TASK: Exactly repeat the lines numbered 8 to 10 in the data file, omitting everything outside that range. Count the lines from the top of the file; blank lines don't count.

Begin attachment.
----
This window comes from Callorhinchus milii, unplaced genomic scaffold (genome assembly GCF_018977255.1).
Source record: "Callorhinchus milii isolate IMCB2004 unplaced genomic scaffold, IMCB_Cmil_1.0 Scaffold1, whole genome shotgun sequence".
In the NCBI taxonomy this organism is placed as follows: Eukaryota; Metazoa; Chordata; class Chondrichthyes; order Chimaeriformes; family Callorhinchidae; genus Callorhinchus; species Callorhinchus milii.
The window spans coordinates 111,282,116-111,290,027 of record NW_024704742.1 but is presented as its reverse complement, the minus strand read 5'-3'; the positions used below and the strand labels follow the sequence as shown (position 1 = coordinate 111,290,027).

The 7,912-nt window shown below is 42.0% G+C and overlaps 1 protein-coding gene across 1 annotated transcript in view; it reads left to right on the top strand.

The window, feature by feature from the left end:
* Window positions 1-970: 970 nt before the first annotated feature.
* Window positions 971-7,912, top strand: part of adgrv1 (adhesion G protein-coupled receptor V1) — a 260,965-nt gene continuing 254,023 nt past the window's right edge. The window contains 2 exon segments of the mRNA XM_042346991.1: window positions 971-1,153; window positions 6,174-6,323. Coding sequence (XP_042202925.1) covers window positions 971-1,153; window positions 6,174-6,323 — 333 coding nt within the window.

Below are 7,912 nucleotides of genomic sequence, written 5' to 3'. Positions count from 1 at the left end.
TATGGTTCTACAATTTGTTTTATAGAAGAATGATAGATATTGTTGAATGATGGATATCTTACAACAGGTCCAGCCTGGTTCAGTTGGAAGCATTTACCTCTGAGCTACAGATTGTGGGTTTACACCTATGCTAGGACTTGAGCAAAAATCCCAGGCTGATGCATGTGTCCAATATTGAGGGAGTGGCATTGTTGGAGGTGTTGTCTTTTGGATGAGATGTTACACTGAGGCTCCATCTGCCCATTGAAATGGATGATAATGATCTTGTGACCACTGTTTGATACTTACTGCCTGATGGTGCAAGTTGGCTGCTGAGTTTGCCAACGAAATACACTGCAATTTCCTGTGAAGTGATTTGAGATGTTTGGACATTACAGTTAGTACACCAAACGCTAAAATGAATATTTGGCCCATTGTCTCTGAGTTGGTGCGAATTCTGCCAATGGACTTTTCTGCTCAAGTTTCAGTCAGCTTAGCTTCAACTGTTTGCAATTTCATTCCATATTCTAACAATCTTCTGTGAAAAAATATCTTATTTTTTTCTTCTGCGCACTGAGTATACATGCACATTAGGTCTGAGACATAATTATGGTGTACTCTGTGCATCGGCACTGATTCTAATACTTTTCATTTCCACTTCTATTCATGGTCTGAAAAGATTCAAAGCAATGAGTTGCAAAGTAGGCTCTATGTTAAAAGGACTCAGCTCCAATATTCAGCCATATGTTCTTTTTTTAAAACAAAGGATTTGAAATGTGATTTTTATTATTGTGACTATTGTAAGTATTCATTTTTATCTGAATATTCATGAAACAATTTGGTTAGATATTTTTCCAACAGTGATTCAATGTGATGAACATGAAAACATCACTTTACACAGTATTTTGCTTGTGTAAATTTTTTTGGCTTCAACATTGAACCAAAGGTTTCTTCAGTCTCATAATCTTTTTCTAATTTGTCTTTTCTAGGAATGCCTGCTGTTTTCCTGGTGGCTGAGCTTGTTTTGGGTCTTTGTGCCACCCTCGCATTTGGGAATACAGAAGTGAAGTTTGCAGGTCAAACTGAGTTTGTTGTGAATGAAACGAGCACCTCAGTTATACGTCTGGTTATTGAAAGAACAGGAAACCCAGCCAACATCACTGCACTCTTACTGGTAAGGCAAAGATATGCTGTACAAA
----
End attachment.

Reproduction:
* Window positions 971-7,912, top strand: part of adgrv1 (adhesion G protein-coupled receptor V1) — a 260,965-nt gene continuing 254,023 nt past the window's right edge. The window contains 2 exon segments of the mRNA XM_042346991.1: window positions 971-1,153; window positions 6,174-6,323. Coding sequence (XP_042202925.1) covers window positions 971-1,153; window positions 6,174-6,323 — 333 coding nt within the window.

Below are 7,912 nucleotides of genomic sequence, written 5' to 3'. Positions count from 1 at the left end.
TATGGTTCTACAATTTGTTTTATAGAAGAATGATAGATATTGTTGAATGATGGATATCTTACAACAGGTCCAGCCTGGTTCAGTTGGAAGCATTTACCTCTGAGCTACAGATTGTGGGTTTACACCTATGCTAGGACTTGAGCAAAAATCCCAGGCTGATGCATGTGTCCAATATTGAGGGAGTGGCATTGTTGGAGGTGTTGTCTTTTGGATGAGATGTTACACTGAGGCTCCATCTGCCCATTGAAATGGATGATAATGATCTTGTGACCACTGTTTGATACTTACTGCCTGATGGTGCAAGTTGGCTGCTGAGTTTGCCAACGAAATACACTGCAATTTCCTGTGAAGTGATTTGAGATGTTTGGACATTACAGTTAGTACACCAAACGCTAAAATGAATATTTGGCCCATTGTCTCTGAGTTGGTGCGAATTCTGCCAATGGACTTTTCTGCTCAAGTTTCAGTCAGCTTAGCTTCAACTGTTTGCAATTTCATTCCATATTCTAACAATCTTCTGTGAAAAAATATCTTATTTTTTTCTTCTGCGCACTGAGTATACATGCACATTAGGTCTGAGACATAATTATGGTGTACTCTGTGCATCGGCACTGATTCTAATACTTTTCATTTCCACTTCTATTCATGGTCTGAAAAGATTCAAAGCAATGAGTTGCAAAGTAGGCTCTATGTTAAAAGGACTCAGCTCCAATATTCAGCCATATGTTCTTTTTTTAAAACAAAGGATTTGAAATGTGATTTTTATTATTGTGACTATTGTAAGTATTCATTTTTATCTGAATATTCATGAAACAATTTGGTTAGATATTTTTCCAACAGTGATTCAATGTGATGAACATGAAAACATCACTTTACACAGTATTTTGCTTGTGTAAATTTTTTTGGCTTCAACATTGAACCAAAGGTTTCTTCAGTCTCATAATCTTTTTCTAATTTGTCTTTTCTAGGAATGCCTGCTGTTTTCCTGGTGGCTGAGCTTGTTTTGGGTCTTTGTGCCACCCTCGCATTTGGGAATACAGAAGTGAAGTTTGCAGGTCAAACTGAGTTTGTTGTGAATGAAACGAGCACCTCAGTTATACGTCTGGTTATTGAAAGAACAGGAAACCCAGCCAACATCACTGCACTCTTACTGGTAAGGCAAAGATATGCTGTACAAA